• Kathryn
    October 21, 2015

    I haven’t read her yet, but I feel a new book is about to hit my TBR shelf. Sheree at The Eclectic Reader loved this too. So book shopping in order soon as it hits our shelves, a few different covers for it I see. LOVE the one you singled out, hope that’s what in the shops!
    Funny I have a preference not to read books set in NZ! One book I absolutely hated that is romance and written by non NZer but living here. I hated the first one but I see heaps of stars for all her books! I also find books set in Ireland a little off putting too, maybe because of my own experience in Ireland!

    • Debbish
      October 21, 2015

      Kathryn, it’s only been in the last couple of years I’ve started to read books set here or by Aussie authors. I eventually decided it was because I read to ‘escape’ and reading about my own backyard was a tad too prosaic.

  • Makeesha Byl
    October 21, 2015

    Thanks Deb for your review! I have been waiting very patiently for this release and can’t wait to get my hands on it. I have loved all her other books, even though they are rather slow at times.

    • Debbish
      October 21, 2015

      Yes they can be a little slow Makeesha… I guess there’s often a lot of scene-setting before we get to the ‘event’ from the past from which the rest of the story essentially flows.

      I’m sure you’ll love this one as much as her others.

  • Michelle Weaver (@pinkypoinker)
    October 21, 2015

    I love books about secrets especially those with a twist. It sounds interesting enough. I have to get my husband to download as many books as I can afford onto my Kindle before he moves down to his new job so I won’t be bored and I’ll add this to my list. I read an interview with Kate Morton and she did talk about how close she gets to her characters. Obviously it shows in her writing. Thanks for the heads up Deb.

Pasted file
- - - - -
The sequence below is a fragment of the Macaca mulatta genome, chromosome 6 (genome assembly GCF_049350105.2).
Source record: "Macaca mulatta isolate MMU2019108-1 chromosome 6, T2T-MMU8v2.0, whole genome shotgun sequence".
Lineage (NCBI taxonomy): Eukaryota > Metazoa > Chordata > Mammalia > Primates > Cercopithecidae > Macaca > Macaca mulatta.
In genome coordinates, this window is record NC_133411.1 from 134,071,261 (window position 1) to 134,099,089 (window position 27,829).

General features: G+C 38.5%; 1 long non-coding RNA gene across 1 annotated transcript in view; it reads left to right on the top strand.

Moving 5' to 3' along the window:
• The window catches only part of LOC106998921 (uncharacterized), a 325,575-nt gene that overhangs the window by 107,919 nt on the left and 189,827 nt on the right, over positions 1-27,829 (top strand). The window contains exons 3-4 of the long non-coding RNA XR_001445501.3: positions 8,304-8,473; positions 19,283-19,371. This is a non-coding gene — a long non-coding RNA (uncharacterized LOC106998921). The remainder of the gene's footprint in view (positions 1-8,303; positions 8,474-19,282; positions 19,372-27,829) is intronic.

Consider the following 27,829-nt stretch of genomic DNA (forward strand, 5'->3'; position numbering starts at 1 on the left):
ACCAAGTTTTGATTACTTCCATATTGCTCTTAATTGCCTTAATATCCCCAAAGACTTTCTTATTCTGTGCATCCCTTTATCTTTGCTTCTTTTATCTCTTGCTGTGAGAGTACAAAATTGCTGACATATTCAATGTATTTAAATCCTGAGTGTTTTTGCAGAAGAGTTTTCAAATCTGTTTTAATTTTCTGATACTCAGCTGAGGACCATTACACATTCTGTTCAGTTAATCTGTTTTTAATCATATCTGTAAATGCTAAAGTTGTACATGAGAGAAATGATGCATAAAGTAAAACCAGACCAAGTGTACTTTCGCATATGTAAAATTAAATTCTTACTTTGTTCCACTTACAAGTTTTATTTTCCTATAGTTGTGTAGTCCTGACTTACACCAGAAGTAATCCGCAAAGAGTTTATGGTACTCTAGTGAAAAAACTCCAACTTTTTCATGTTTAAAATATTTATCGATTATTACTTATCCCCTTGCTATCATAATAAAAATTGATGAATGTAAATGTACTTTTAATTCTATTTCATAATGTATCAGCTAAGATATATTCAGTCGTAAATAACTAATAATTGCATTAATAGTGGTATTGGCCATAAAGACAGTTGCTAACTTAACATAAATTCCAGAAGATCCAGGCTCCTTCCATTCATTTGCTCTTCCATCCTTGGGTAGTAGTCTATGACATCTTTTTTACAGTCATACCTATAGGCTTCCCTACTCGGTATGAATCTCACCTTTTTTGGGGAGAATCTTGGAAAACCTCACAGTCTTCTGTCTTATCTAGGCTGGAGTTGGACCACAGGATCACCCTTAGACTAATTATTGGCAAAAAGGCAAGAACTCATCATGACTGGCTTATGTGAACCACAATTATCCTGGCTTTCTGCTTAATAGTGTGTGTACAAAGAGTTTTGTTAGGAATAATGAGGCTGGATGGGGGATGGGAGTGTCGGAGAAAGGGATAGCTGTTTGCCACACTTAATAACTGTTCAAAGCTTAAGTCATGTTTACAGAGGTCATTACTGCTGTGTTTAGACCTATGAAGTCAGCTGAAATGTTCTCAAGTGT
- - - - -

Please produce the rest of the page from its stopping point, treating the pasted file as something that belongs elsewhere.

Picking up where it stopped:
• Debbish
      October 21, 2015

      I heard Kate speak years ago Michelle and decided I had little choice but to hate her as she had the life I wanted.

      Not only was she beautiful and talented, but she had a husband and child and was very successful. Plus she seemed nice. Then and there (in some Irish Club in Brisbane!) I decided if I couldn’t BE her I’d HAVE to hate her. #orsomething 🙂

  • Rita @ View From My Home
    October 22, 2015

    I’m in! Thanks for taking another chance on a story that’s part historical fiction even though you don’t prefer them. Some books defy genre classification, after all.

  • Janet Camilleri (@middleagedmama1)
    October 22, 2015

    Love Kate Morton’s books, can’t wait to read this one 🙂

  • Emma
    October 23, 2015

    I have this on my list to read. I like the sound of it though like you I’m not a fan of historical fiction – I don’t mind when it flashes back and forth though.

    • Debbish
      October 23, 2015

      Yes I agree Emma – and I don’t know what it is about the ‘now’ that makes the past more tolerable! 😉

  • Book Birdy
    October 25, 2015

    Hmmm… I’m in two minds. Like you, Deb, I have a bit of hist-fic-phobia (I have been proven wrong a few times this year, though) but you can’t deny the sales numbers that Kate Morton has achieved worldwide. She truly is a global ‘star’ of the literary world and I feel I’m missing out if I don’t at least give it a shot. I think your review might also have made up my mind to give it a go. Thanks Deb. Cassie

    • Debbish
      October 25, 2015

      Definitely try her Cassie. Her books have been hugely popular so she’s obviously doing something right.

  • Lark @ The Bookwyrm's Hoard
    October 26, 2015

    My mother has been urging me to read Kate Morton. I think after I make my way through the available Susanna Kearsley books, I’ll give her a try. Lovely review – insightful, personal, and compelling!

    • Debbish
      October 26, 2015

      Thanks so much and I really do adore her books but find it very hard to explain why! Just something about her storytelling…

  • jsamuelsen
    October 26, 2015

    This book looks really good. Thanks for the review.

    • Debbish
      October 26, 2015

      No worries. I hope you get a chance to read it, or others by Morton.

      Deb

  • RAnn
    October 26, 2015

    Definitely sounds like one for the TBR stack

  • Teddyree
    October 26, 2015

    I love Kate Morton, talented and lovely, it’s really too much lol. A friend said The Forgotten Garden bored her to tears but I adored it and everything since. I don’t know, there’s just something so addictive about her stories, her writing.

    • Debbish
      October 26, 2015

      I know! Her stories just reel you in and before you know it you’re THERE.